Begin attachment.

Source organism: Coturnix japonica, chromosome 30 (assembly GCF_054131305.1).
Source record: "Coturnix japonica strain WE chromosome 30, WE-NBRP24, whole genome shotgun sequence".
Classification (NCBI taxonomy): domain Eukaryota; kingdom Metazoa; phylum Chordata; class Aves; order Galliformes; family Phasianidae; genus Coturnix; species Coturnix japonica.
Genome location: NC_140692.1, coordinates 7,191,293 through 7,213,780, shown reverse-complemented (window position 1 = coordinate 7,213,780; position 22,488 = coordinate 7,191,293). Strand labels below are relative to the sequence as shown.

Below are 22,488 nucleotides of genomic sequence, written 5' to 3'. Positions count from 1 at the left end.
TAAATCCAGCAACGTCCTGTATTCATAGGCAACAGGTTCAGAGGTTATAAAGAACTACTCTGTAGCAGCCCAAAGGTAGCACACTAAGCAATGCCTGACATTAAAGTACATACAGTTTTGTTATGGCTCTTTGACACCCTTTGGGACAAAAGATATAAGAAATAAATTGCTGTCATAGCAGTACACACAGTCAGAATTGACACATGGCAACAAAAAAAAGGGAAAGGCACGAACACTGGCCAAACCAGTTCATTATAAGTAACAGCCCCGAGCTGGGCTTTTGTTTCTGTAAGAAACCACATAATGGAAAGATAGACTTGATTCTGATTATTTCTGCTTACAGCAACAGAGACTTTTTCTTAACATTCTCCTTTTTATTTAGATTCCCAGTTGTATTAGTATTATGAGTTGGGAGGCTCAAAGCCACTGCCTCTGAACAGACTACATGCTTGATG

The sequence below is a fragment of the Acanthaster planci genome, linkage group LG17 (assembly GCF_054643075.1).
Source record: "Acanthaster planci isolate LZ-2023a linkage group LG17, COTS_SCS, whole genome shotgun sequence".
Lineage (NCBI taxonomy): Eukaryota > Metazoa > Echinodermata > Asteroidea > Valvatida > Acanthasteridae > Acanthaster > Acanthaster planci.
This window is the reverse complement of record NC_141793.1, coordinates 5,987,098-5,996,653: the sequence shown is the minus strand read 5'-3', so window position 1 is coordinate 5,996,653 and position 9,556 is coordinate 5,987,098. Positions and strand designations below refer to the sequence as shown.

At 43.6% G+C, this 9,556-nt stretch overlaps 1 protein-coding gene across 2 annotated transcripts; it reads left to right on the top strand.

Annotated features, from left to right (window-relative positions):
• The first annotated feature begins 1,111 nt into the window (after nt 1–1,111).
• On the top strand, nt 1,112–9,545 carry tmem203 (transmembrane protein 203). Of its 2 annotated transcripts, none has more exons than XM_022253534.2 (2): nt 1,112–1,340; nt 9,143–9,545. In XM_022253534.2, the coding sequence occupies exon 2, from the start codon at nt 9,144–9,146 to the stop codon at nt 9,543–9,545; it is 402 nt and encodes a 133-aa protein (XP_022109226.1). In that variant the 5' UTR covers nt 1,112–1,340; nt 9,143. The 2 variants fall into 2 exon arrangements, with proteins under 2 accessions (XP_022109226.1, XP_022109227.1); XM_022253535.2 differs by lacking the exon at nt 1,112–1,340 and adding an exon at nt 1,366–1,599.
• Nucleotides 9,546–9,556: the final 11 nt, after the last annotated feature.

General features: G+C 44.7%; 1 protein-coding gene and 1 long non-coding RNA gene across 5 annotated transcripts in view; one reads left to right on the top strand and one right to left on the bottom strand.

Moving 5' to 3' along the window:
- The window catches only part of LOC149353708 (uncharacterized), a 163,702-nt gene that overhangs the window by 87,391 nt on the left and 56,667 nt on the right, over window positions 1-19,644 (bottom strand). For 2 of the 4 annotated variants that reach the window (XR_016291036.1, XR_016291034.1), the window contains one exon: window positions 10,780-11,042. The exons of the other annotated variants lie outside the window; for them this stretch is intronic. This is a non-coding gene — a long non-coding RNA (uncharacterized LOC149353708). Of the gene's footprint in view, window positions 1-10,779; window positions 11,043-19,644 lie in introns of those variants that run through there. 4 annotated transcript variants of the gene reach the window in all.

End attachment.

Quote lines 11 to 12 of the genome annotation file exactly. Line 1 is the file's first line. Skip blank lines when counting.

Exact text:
At 43.6% G+C, this 9,556-nt stretch overlaps 1 protein-coding gene across 2 annotated transcripts; it reads left to right on the top strand.

Annotated features, from left to right (window-relative positions):